Reading the words in their plain grammatical meaning, they are in our opinion capable of only one interpretation, namely, that they contemplate that the time would begin to run after a reasonable period has elapsed on the expiry of which the delivery ought to have been made. The words 'when the goods ought to be delivered' can only mean the reasonable time taken (in the absence of any term in the contract from which the time can be inferred expressly or impliedly) in the carriage of the goods from the place of dispatch to the place of destination. Take the case, where the cause of action is based on delay in delivering the goods. In such a case the goods have been delivered and the claim is based on the delay caused in the delivery. Obviously the question of delay can only be decided on the basis of what would be the reasonable time for the carriage of goods from the place of despatch to the place of destination. Any time taken over and above that would be a case of delay. Therefore, when we consider the interpretation of these words in the third column with respect to the case of non-delivery, they must mean the same thing, namely, the reasonable time taken for the carriage of goods from the place of despatch to the place of destination. The view therefore taken by some of the High Courts that the time begins from the date when the railway finally refuses to deliver cannot be correct, for the words in the third column of Article 31 are incapable of being interpreted as meaning the final refusal of the carrier to deliver.
With respect, it is rather difficult to understand how the subsequent correspondence between the railway and the consignor or the consignee can make any difference to the starting point of limitation, when that correspondence only showed that the railway was trying to trace the goods. The period that might be taken in tracing the goods can have no relevance in determining the reasonable time that is required for the carriage of the goods from the place of despatch to the place of destination.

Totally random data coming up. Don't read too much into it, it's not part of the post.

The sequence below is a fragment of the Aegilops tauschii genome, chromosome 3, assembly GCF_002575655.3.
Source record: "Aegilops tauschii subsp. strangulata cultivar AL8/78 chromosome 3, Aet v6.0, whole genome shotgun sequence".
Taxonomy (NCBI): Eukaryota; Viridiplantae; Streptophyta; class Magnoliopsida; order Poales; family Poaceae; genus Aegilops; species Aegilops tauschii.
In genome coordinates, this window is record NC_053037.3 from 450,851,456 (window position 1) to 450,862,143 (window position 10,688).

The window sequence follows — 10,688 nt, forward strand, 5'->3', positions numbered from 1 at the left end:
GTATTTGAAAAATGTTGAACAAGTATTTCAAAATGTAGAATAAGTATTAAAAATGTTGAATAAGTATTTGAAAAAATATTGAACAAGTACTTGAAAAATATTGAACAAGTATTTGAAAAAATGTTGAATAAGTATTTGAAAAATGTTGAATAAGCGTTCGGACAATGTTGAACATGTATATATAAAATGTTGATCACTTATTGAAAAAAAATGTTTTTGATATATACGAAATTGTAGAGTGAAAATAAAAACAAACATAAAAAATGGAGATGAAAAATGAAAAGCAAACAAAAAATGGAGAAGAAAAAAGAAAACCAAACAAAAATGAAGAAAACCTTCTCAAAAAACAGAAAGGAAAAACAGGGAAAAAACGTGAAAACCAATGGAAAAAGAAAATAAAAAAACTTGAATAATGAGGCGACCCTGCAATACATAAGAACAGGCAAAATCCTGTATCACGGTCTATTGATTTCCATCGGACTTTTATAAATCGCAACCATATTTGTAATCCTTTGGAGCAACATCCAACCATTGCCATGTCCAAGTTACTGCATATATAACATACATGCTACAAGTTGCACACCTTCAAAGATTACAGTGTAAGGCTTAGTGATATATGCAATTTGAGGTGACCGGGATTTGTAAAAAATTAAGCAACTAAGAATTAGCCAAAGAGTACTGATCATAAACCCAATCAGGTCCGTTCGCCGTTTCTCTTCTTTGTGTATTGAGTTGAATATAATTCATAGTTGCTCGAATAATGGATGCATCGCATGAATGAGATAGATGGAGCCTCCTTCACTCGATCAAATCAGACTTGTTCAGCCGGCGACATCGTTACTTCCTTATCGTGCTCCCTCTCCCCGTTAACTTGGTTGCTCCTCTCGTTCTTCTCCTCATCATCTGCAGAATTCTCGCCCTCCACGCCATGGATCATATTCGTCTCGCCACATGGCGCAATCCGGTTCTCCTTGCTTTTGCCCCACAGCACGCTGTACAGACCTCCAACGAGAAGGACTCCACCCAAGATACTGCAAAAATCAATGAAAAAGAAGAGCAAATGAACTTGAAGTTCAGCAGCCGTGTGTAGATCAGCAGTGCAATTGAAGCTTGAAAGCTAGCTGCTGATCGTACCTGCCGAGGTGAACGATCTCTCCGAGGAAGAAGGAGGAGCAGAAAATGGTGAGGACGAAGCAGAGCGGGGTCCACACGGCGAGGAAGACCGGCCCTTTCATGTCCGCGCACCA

52. The ratio is twofold, viz. (1) not when the final refusal to deliver but when the reasonable time for delivery has elapsed does limitation start; (2) correspondence stating that efforts are being made to trace the goods cannot postpone the triggering of limitation. Of course, 'reasonable' time is a relative factor and representation by the Railway inducing the plaintiff not to sue may amount to estoppel or waiver in special circumstances. We are inclined to confine Bootamal to the specific words of Article 39. The discussion discloses the influence of the words in columns 1 and 3 on the conclusion, rendering it risky to expand its operation. Section 87 speaks only of the accrual of the cause. The cause is the grievance which is generated by nondelivery. But can it be said that it is unreasonable not to be aggrieved by non-delivery if the Board credibly holds out that delivery will shortly be made and vigorous search for the goods is being made amidst the enormous miscellany of consignments lying pell mell within the Port Do you put yourself in peril of losing your right by behaving reasonably and believing the Board to be a responsible body We think not. We are not impressed by the argument based on Bootamal and the train of decisions following it, under the Railways Act. The rulings of this Court in Union of India v. Amar Singh : 2SCR75 , Governor General in Council v. Musaddi Lal : 3SCR647 and Jetumull Bhojraj v. The Darjeeling Himalayan Railway Co. : 2SCR832 relate to the Limitation Act and the Railways Act; and, while public carriers and Port authorities may in many respects bear similar responsibility, the limitation law applicable is different. May be, some uniformity is desirable in this area of law. But we have to go by the language of Section 87 and not be deflected by analogy drawn from the Railways Act or Limitation Act with noticeable variations. Never-the-less, one of the legal lines harshly but neatly drawn in Bootamal lends some certainty to the 'from when' of limitation, by eliminating an impertinence-letters informing that search for the goods is under way. The snag is in linking this proffer of search to the vital ingredient in the 'accrual of the cause'. If, as Bootamal has correctly highlighted, the tracing process is after the 'cause' is complete, it is irrelevant to procrastinate limitation. This is the wider contribution of that decision to this blurred branch of the law. So much so, sheafs of letters from the Port officials that the landed goods are being traded out or searched for are impotent to alter the date from when the crucial six-months' race with time begins. Once limitation starts, nothing-not the most tragic events- can interrupt it; for 'the moving hand writes, and having writ moves on; not all thy tears nor piety can lure it back to cancel half a line'. This implacable start is after 'the accrual of the cause', which is when non-delivery or non-tender takes place. That event is fixed with reference to reasonable lapse of time after the unloading of the goods. Thus, if the search is to find out whether the goods have landed at all, it is integral and anterior to the 'cause'; but if it be to trace what has definitely been discharged into the port it is de-linked from the 'cause'- ala Bootamal.